Sunday, April 17, 2011

Receive Comfort – Give Comfort

 In the weeks leading up to Easter, my Sunday School lessons have been on grief.  My pastor did a sermon series on marriage.  Needless to say, I wanted to skip church all together until both of these topics had been exhausted.  However, I am very active in my church, as it brings me so much joy to be in the house of the Lord, to sing in the choir, and to worship collectively with my brothers and sisters in Christ.  So deliberately missing church is a foreign concept for me.  My pastor completely understood my need to miss the marriage sermons.  I did try…attending a few…but it was too much.  However, the Sunday School lessons on grief were actually a great comfort.  I got to share with my class my insights and struggles.  I also learned a lot from them.  Below are some gems of wisdom I gathered from the lessons.

  • No matter what the circumstances, God will provide the resources I need.
  • God’s power means no circumstance can steal the joy and peace I have in Christ.
  • Because HOPE is focused on the living Christ, I have confidence.  I also have the opportunity to show hope to others.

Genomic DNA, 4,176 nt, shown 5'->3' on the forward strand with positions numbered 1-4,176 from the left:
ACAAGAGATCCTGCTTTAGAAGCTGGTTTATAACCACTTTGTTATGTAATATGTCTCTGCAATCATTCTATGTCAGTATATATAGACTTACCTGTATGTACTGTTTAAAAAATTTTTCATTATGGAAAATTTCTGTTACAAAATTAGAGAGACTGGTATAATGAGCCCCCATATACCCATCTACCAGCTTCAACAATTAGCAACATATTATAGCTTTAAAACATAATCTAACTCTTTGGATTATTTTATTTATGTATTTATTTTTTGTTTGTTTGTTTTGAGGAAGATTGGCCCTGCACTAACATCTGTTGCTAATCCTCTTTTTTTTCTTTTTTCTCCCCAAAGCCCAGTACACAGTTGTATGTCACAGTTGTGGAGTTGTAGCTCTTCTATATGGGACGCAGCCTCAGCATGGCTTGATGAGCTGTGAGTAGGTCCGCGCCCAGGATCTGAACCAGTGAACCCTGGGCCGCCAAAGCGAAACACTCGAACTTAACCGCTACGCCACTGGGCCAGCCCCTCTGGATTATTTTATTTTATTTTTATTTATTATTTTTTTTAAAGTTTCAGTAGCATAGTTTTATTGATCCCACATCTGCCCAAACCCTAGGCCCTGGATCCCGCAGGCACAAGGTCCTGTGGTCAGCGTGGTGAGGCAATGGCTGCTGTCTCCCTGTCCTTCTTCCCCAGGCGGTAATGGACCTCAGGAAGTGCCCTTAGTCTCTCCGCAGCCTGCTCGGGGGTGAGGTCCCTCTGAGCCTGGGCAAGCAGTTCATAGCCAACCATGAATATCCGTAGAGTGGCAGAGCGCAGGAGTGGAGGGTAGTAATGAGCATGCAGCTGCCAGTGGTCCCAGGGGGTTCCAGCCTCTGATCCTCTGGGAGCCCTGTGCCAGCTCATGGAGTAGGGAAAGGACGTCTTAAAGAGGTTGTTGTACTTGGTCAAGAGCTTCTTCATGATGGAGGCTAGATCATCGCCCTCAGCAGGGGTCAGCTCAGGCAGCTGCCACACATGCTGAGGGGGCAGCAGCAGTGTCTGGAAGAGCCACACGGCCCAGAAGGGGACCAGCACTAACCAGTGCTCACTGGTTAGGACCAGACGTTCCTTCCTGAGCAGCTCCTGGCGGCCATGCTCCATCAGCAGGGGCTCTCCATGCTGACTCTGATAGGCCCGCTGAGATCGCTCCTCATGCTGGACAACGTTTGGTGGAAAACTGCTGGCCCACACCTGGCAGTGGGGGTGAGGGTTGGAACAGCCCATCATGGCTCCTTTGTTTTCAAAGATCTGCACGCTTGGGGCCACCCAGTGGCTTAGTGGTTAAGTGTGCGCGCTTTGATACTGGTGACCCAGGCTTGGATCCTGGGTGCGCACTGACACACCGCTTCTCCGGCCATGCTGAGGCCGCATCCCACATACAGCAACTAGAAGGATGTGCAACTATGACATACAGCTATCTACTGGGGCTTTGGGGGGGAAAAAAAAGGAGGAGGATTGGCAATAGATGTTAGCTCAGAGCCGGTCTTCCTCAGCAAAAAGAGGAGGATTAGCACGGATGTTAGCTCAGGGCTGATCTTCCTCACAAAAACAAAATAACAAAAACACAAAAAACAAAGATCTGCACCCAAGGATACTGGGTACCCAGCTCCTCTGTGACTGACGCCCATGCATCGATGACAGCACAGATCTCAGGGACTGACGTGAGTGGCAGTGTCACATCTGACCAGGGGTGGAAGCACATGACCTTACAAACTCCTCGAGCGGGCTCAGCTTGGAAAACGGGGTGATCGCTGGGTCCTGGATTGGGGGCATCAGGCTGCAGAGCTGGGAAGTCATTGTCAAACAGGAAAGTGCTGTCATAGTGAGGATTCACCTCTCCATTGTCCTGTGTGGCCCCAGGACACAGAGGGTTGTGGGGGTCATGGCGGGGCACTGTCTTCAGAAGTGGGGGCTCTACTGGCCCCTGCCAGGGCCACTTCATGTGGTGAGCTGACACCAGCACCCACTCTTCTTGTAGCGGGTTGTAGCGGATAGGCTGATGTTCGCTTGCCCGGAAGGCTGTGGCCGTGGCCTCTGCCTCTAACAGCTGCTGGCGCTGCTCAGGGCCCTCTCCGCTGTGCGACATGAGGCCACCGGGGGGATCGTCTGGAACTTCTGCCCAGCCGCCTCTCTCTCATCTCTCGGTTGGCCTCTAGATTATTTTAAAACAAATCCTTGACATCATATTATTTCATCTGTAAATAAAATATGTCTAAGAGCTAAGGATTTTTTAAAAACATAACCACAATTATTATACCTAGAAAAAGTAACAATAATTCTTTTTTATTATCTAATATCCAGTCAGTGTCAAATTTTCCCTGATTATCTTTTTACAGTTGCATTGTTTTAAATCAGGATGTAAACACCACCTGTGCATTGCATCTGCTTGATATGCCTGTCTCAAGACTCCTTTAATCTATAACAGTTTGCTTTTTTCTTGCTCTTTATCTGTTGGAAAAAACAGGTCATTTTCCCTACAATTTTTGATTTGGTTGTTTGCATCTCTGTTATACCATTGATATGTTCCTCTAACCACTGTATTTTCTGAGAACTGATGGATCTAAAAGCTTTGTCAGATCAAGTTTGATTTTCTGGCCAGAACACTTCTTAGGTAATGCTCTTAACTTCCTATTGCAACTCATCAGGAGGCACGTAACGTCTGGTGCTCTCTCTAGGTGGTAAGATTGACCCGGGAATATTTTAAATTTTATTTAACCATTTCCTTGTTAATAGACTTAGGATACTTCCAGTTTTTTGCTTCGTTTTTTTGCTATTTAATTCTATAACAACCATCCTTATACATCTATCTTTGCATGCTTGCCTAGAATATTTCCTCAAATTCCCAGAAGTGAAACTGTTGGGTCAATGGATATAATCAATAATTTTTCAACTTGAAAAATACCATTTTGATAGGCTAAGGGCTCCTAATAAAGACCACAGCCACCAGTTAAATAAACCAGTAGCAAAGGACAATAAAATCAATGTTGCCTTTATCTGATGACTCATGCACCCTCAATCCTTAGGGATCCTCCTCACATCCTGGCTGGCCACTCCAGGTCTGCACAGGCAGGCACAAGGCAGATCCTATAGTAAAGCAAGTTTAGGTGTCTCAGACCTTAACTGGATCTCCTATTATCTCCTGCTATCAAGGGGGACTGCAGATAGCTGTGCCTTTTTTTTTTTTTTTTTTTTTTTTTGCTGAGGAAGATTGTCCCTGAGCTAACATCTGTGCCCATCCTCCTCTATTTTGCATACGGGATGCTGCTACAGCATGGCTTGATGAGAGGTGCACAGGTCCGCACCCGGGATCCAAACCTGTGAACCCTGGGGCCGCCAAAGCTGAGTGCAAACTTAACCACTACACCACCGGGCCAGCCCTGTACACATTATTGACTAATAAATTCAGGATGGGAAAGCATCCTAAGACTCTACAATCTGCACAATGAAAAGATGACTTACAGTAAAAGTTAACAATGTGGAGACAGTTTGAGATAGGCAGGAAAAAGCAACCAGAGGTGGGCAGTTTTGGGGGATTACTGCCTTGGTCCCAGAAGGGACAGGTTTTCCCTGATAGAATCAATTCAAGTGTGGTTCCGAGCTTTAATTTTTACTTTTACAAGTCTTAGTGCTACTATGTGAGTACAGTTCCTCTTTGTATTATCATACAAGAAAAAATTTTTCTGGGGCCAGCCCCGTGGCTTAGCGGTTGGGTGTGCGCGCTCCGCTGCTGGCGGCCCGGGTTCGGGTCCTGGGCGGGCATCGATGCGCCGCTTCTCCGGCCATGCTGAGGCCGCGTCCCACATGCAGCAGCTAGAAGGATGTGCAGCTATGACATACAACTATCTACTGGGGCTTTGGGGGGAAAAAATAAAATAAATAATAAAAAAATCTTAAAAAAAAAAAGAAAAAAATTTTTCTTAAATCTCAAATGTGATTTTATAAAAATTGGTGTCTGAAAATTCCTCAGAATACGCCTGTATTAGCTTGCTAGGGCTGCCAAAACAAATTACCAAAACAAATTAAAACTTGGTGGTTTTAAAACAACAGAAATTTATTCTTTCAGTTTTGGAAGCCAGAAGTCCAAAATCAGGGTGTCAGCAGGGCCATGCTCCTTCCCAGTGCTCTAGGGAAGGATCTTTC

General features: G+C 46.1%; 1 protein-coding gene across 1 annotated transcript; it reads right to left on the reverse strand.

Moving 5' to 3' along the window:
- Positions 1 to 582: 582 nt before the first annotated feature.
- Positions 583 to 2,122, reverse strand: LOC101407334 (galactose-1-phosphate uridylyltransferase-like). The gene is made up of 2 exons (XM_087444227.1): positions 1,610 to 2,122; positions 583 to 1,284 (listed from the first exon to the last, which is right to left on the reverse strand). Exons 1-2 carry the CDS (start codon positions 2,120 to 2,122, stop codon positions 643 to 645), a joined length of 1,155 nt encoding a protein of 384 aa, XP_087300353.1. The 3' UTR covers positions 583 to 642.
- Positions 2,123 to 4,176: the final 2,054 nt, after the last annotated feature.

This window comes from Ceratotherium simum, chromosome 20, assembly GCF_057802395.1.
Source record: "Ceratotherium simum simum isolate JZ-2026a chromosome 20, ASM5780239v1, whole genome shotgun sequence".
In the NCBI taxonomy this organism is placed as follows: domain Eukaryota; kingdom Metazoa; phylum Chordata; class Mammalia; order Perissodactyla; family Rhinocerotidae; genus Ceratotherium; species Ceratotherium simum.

• Rather than majoring on my pain and frustrations, I need to manage things with God’s approaches. (Phil 4:8, 1 Peter 2:1)
  • I need to turn my worry into concrete actions.  When I need help, I need to ask for it.  I must seek God’s direction and follow each turn. (1 John 3:18)
  • Investing in other people will help me take my eyes off my own pain.  Encouraging others in their needs will help me deal with my own needs. (Hebrews 10:24-25)
  • Troubles, difficulties, and even suffering cannot stop goodness.  I can choose to be good, to do good, and to find good.
  • I can grieve with hope.  Jesus grieved (John 11:35-36), so I know grief is good when done well.  Jesus’s tears demonstrated that my grieving is okay…and that it is unhealthy to bury my grief.  There are seasons for grieving…and this is my season.
  • God is the source of all my comfort. God gives His own presence.  Sometimes He also offers a person or a memory to comfort me.  Sometimes His comfort is strength to move on, a strategy for managing, or a motivation to doggedly put one foot in front of the other and persevere (Isaiah, 40:31).
  • God does not comfort me just to make me feel more comfortable.  God expects me to pass along to others the comfort I receive from Him.
  •  Satan is the father of lies.  Confusingly, Satan sometimes masquerades as offering comfort.  However the “comfort” that Satan offers will leave me feeling empty and needing even more comfort.
  • Prayer is a powerful resource, not only during my time of grief, but also in my reaching out to be a comfort to others.  When I am talking to God, I am more open to hearing God’s ways to help others or myself.

So…take comfort when you need it.  Give comfort to others always.


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